( Heb. 1:10-2:3)
At the beginning of his Epistle to the Hebrews, which we heard today, St. Paul urges us to reap the fruit of salvation that Christ offers to us.
In order to help us understand the great value of this salvation, Apostle Paul makes a comparison between the salvation of the Jews, who were saved, as a nation, from the Egyptians and from all other enemies who were obstructing their march to “the promised land” (Heb. 11:9), with the eternal salvation which Christ the Savior is offering to us.
After forty years of torments, the Jews freed themselves from their enemies and reached the land that God had promised them. However, even after that liberation, hostile nations kept subjugating them until, in the year 70 A.D., the city of Jerusalem fell in the hands of the Romans and Titus, destroyed it completely. People were scattered in various countries and their own homeland was lost for them for two thousand years.
However, the salvation, which Christ offers to us, is both a spiritual and an eternal one. The new “promised land”, that is, the heavenly Kingdom that God had promised He would grand to those who would believe in the Gospel and live in accordance with the Gospel, this Kingdom will have no end, as we proclaim in the Creed (the Symbol of Faith): “ …His Kingdom will have no end.” Even after the end of the material creation, the heavenly Kingdom will continue to exist eternally.
No assault by any enemy whatsoever will be able to affect this Kingdom. The devil, who had once entered paradise and had led Adam and Eve astray to sin, will have already been obliterated and fallen “into the everlasting fire prepared for the devil and his own” (Mat. 25:41). The eternal Kingdom, that God has prepared for the faithful consists of light, peace and joy; it is “the city of the living God, the heavenly Jerusalem, to an innumerable company of angels” (Heb. 12:22-23), a feast that never ends!
It is for this heavenly, blissful Kingdom that Christ invites us to strive for in order to enter, so that we may enjoy our eternal salvation. It is for this reason also that the Apostle, who devoted his entire life in helping people become worthy of this salvation, is anxious about the fact that, perhaps, some people might be deprived of salvation out of negligence and indifference. Thus, he brings forward the following argument: if the Jews, who received the Law through Angels and they violated it, thus receiving the punishment they deserved, “how shall we escape [punishment] if we neglect so great a salvation, which at the first began to be spoken by the Lord, and was confirmed to us by those who heard Him…?” (Heb. 2:2-3). The Lord is superior to Angels; therefore, the message He brought to us with His Gospel is incomparably superior to the Law, which Moses received through Angels. Thus, he who violates the Gospel deserves condemnation even harsher than that of those who violated Moses’ Law.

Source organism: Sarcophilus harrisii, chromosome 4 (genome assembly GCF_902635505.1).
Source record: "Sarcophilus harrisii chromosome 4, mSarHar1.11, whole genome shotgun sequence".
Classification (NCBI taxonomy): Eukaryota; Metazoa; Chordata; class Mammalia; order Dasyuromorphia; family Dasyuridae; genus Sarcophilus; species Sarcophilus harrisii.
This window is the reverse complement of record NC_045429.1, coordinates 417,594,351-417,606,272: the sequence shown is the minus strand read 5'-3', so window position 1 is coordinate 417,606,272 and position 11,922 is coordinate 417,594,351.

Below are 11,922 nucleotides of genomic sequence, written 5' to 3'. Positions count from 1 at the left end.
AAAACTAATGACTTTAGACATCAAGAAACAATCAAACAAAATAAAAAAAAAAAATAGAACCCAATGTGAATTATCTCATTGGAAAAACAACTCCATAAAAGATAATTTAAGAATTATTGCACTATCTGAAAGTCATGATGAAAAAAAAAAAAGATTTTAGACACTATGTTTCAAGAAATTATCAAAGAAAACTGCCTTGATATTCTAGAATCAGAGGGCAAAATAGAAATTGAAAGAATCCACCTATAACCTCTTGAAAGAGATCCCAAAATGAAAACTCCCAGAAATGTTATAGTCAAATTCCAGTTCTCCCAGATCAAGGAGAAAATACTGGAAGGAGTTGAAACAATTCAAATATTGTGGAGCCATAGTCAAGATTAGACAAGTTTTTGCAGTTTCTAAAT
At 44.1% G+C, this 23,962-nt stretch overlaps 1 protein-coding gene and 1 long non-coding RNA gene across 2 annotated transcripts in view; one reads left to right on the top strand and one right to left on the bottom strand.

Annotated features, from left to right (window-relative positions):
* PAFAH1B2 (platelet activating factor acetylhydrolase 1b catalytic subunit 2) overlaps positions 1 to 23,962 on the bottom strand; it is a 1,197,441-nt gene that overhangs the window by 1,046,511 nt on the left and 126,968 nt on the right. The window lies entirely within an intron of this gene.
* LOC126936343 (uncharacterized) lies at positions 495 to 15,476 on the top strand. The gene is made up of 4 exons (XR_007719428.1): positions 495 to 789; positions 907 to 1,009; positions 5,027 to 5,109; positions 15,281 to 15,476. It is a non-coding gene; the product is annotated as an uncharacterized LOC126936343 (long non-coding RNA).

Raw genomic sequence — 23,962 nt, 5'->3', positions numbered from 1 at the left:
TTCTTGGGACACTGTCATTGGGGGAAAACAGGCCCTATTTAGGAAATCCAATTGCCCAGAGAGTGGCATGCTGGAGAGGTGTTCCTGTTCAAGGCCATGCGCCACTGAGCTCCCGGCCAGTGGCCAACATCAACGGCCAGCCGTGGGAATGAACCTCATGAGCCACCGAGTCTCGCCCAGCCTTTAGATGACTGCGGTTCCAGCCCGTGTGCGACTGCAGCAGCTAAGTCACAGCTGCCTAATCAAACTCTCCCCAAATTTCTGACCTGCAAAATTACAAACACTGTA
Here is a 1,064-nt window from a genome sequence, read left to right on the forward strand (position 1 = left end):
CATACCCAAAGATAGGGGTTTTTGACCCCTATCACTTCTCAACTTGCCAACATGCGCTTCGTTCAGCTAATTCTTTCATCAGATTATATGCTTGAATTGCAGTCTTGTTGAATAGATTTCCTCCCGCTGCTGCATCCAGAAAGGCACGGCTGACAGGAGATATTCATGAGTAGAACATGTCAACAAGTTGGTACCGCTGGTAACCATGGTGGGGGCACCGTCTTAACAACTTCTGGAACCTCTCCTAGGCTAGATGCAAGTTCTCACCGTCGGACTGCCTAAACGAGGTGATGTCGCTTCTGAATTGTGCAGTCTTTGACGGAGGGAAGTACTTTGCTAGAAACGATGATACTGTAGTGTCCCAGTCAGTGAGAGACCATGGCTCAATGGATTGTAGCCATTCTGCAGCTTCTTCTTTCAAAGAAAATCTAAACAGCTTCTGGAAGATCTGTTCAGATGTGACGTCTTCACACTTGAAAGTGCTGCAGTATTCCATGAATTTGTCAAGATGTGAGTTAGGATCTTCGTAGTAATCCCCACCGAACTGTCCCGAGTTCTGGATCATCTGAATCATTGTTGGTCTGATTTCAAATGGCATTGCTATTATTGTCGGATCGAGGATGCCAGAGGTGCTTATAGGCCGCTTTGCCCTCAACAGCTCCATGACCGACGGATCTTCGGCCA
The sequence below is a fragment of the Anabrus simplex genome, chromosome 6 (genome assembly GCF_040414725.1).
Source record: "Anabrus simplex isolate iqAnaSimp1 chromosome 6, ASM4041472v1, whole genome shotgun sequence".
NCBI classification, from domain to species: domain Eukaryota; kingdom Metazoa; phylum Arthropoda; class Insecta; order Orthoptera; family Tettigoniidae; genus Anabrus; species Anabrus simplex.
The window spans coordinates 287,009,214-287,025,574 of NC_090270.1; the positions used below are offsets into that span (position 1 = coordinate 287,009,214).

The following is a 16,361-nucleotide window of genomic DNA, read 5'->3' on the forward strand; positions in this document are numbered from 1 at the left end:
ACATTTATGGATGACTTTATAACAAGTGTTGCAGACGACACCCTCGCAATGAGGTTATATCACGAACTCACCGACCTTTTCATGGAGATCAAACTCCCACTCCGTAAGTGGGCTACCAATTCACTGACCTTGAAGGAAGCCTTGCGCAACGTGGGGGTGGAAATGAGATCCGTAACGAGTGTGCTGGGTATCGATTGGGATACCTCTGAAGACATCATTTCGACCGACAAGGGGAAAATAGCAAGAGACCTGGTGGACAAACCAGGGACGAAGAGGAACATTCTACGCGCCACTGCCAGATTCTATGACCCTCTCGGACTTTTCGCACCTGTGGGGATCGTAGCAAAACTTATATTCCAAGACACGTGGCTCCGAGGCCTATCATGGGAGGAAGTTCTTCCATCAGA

The theme on the salvation of the faithful, to which Apostle Paul makes reference in his Epistle repeadedly and which he wants to convey, is of pivotal importance. . He writes to the Philippians, “Work out your own salvation with fear and trembling …; holding fast the word of the gospel that gives life” (Phil. 2:12 and 16).
My beloved Brothers and Sisters, the enlightened Apostle is well aware of the possibility that man can easily be led astray by one’s own evil environment, or be absorbed by the problems of everyday day life and lose his spiritual orientation. For this reason, he is urging all of us to “give the most earnest heed to the things of truth we have heard, so that we may never drift away” (Heb. 2:1). If the captain loses control of the course of his ship and the ship is blown by the winds or swept away by the sea waves, the ship is in danger of becoming a wreck in reefs and on rocky islands. That is why we must keep a sturdy hand on the rudder of the ship of our soul and direct it, firmly and carefully, to its final destination, which is the harbor of God’s Kingdom. It is there that we shall be enjoying eternal delight, together with all those who have pleased God. Amen.